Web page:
Hot Reload Rapidly Restored After Community Feedback
Written by Sue Gee   
Wednesday, 27 October 2021

Following pressure from the open source community, the much anticipated Hot Reload capability will be in the GA build of .NET 6 SDK when it launches in November.

Hot Reload, a feature that has been available in Flutter and Dart for some years, lets developers modify source code while an application is running and immediately see the results. It speeds the development process because it is quicker than rebuilding the code, stopping the application, applying the changes, and then firing it up again.


Microsoft had announced the inclusion of Hot Reload in both Visual Studio 22 and .NET 6 and the feature was present in preview versions of both. In the case of .NET 6 it was available through the dotnet watch command-line tooling - until it was suddenly removed.

This removal was acknowledged in a blog post by Dmitry Lyalin who is Principal Program Manager, .NET  responsible for Hot Reload, XAML Tooling & .NET MAUI: 

October 20, 2021 (Original Text)

Throughout the last year we’ve been working to enable the best possible Hot Reload experience in Visual Studio 2022 and .NET 6. Part of our goal was to also explore making this feature available to customers through a variety of mechanisms such as bringing the full power of Hot Reload to as many .NET and C++ developers as possible when running through Visual Studio 2022 debugger, supporting Hot Reload when running .NET 6 apps without the debugger, and the very basic Hot Reload support we added to the .NET SDK tools through dotnet watch.

As we reflect on what was accomplished, and what is still in front of us, the backlog continues to grow. ... With these considerations, we’ve decided that starting with the upcoming .NET 6 GA release, we will enable Hot Reload functionality only through Visual Studio 2022 so we can focus on providing the best experiences to the most users

He reiterated this position the following day:

Update Oct 21, 2021:

Some have noted confusion in the above message. To clarify, we are not releasing Hot Reload as a feature of the dotnet watch tool.

But two days later he did an about-turn:

Update Oct 23rd, 2021:

Based on community feedback we have decided to bring back Hot Reload support to the CLI by approving the pull request to re-enable this code path and it will be in the GA build of the .NET 6 SDK.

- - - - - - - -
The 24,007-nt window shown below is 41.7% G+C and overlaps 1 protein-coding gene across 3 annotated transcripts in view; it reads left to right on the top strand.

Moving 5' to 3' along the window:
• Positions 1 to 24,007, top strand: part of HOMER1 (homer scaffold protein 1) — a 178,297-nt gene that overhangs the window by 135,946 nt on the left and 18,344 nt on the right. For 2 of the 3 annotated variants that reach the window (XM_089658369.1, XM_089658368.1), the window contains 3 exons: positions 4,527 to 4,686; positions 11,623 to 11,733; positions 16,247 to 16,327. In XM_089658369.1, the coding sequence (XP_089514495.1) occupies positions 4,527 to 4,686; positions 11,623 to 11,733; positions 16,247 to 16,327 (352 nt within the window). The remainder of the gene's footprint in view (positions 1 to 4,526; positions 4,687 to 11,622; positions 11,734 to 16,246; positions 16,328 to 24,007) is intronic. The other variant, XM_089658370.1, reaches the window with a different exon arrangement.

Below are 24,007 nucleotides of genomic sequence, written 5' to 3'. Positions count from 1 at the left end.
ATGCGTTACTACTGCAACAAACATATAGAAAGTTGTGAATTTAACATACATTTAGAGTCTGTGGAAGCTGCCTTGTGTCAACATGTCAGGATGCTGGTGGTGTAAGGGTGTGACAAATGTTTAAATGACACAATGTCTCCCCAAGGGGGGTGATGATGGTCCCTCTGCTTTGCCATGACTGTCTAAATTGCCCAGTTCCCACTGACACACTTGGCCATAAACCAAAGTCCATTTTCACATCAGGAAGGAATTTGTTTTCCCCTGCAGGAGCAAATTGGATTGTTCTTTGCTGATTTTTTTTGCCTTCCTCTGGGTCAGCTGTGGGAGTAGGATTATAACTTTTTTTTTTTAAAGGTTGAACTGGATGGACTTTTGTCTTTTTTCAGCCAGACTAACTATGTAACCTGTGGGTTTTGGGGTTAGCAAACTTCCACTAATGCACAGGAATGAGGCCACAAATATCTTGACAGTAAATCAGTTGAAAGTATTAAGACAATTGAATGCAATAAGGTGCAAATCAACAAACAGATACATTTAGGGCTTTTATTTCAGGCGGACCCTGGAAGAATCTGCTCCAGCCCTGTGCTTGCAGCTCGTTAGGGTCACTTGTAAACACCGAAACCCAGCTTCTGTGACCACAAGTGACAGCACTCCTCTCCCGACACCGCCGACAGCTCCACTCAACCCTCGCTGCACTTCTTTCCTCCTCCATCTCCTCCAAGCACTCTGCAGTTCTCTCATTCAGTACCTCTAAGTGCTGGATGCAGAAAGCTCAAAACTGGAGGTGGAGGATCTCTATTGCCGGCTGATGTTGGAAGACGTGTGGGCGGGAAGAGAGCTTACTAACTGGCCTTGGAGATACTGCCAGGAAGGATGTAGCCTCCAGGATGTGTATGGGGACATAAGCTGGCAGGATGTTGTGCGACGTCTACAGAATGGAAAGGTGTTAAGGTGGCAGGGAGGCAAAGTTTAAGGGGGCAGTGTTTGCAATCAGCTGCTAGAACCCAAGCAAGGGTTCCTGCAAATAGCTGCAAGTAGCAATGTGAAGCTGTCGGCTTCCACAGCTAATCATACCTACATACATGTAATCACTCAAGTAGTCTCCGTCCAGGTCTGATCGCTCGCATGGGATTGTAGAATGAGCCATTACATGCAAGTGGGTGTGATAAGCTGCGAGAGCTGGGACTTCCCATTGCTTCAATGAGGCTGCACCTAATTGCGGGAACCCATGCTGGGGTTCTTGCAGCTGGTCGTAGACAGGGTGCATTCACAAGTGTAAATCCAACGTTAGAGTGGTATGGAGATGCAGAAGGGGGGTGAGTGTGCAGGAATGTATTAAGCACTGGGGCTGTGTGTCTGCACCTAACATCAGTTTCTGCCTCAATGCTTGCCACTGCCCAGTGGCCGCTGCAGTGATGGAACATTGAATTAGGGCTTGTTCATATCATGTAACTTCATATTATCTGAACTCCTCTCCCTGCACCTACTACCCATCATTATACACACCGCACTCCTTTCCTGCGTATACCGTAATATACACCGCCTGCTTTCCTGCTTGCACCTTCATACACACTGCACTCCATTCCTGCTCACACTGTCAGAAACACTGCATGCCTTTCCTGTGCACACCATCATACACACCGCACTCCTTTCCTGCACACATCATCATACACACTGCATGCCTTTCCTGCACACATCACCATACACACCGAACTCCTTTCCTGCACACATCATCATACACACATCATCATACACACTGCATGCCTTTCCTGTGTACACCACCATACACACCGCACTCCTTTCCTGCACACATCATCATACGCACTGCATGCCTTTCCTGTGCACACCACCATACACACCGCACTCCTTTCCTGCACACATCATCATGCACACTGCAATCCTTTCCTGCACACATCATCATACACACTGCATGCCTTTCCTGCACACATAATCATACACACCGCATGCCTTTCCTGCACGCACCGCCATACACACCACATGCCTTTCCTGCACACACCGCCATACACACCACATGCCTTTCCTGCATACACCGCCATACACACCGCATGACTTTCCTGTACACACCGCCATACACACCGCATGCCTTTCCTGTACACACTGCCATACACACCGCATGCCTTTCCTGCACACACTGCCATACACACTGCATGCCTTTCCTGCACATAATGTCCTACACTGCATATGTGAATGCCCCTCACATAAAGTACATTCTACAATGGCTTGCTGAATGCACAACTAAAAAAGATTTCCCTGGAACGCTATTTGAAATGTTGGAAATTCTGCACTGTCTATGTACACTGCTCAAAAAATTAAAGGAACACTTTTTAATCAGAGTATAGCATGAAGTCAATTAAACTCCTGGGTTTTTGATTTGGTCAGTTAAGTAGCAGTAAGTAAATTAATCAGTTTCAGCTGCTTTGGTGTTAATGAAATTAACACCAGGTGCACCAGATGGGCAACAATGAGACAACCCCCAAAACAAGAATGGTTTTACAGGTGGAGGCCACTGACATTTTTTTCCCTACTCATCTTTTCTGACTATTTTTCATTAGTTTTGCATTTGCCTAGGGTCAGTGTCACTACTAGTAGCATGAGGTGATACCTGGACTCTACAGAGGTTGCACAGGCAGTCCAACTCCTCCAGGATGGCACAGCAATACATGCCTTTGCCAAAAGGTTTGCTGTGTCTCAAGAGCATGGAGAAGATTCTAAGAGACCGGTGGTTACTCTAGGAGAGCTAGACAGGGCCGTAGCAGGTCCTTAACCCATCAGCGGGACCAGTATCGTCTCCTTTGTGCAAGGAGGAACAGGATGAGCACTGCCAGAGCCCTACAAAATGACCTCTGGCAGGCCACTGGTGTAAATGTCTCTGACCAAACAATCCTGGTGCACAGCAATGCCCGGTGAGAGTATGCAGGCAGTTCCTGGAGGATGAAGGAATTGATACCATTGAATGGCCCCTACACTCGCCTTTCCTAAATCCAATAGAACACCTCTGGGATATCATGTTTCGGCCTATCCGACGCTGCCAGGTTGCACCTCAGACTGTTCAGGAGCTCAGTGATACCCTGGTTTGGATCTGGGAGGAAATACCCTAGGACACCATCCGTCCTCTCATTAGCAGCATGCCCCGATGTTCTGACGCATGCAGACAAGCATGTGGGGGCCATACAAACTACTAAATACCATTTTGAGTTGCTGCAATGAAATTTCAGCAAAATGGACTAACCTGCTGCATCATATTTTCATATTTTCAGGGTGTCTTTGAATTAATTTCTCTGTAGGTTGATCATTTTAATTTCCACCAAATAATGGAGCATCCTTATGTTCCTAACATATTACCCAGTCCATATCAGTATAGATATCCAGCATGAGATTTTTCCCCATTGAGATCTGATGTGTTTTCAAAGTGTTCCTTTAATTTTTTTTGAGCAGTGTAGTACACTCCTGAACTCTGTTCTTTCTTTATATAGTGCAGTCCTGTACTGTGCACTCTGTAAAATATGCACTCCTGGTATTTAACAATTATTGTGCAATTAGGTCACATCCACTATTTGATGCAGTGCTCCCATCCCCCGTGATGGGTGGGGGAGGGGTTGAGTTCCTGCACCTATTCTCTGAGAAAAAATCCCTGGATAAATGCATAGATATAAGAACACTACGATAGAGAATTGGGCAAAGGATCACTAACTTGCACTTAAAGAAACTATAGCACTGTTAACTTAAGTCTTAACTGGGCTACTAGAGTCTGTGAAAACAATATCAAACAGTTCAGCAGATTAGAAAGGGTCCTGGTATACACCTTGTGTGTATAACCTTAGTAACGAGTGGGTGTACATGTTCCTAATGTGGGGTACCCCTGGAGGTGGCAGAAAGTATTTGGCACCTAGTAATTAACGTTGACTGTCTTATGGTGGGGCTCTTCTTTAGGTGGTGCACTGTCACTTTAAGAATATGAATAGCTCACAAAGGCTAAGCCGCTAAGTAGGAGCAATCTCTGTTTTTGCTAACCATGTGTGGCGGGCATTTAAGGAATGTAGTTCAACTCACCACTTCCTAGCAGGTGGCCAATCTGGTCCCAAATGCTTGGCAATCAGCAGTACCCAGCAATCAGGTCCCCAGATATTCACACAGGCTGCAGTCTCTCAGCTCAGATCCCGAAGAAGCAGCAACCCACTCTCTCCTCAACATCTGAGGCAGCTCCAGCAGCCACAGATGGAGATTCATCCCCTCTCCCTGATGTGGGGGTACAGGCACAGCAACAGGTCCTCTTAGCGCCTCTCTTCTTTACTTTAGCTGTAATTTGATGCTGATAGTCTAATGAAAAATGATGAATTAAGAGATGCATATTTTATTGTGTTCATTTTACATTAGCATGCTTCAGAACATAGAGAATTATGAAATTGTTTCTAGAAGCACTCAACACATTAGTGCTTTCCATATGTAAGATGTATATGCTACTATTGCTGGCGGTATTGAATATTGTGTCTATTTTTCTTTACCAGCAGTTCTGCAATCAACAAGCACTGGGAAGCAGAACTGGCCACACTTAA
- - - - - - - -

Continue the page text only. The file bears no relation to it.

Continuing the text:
So, faced with a pull request supported from both Microsoft and non-Microsoft developers, the code implementing the Hot Reload functionality in dotnet watch, some 2,500 lines of code, are being "undeleted" to reenable the feature. Without this reversal Hot Reload would have given the commercial Visual Studio product a competitive advantage over VS Code. This in turn would fuel the negative perception that the .NET Foundation isn't sufficiently committed to the open source philosophy and the open source community.

More details of Microsoft's response to the community over the Hot Reload issue was given by Scott Hunter, Director Program Management, .NET who apologized for removal of the capability from the .NET SDK repo continuing and confirmed that it will be restored, explaining:

With the runway getting short for the .NET 6 release and Visual Studio 2022, we chose to focus on bringing Hot Reload to VS2022 first. We made a mistake in executing on this plan in the way it was carried out. In our effort to scope, we inadvertently ended up deleting the source code instead of just not invoking that code path. We underestimated the number of developers that are dependent upon this capability in their environments across scenarios, and how the CLI was being used alongside Visual Studio to drive inner loop productivity by many.

Thanking the project's contributors for their feedback Hunter writes:

Our desire is to create an open and vibrant ecosystem for .NET. As is true with many companies, we are learning to balance the needs of OSS community and being a corporate sponsor for .NET. Sometimes we don’t get it right. When we don’t, the best we can do is learn from our mistakes and be better moving forward.

He concludes:

We are committed to developing .NET in the open and look forward to continuing to work closely with the community.

It is good to know that feedback from the community can indeed effect change, even if its only one pull request at a time. 


More Information

Update on .NET Hot Reload progress and Visual Studio 2022 Highlights

.NET Hot Reload Support via CLI

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Last Updated ( Wednesday, 27 October 2021 )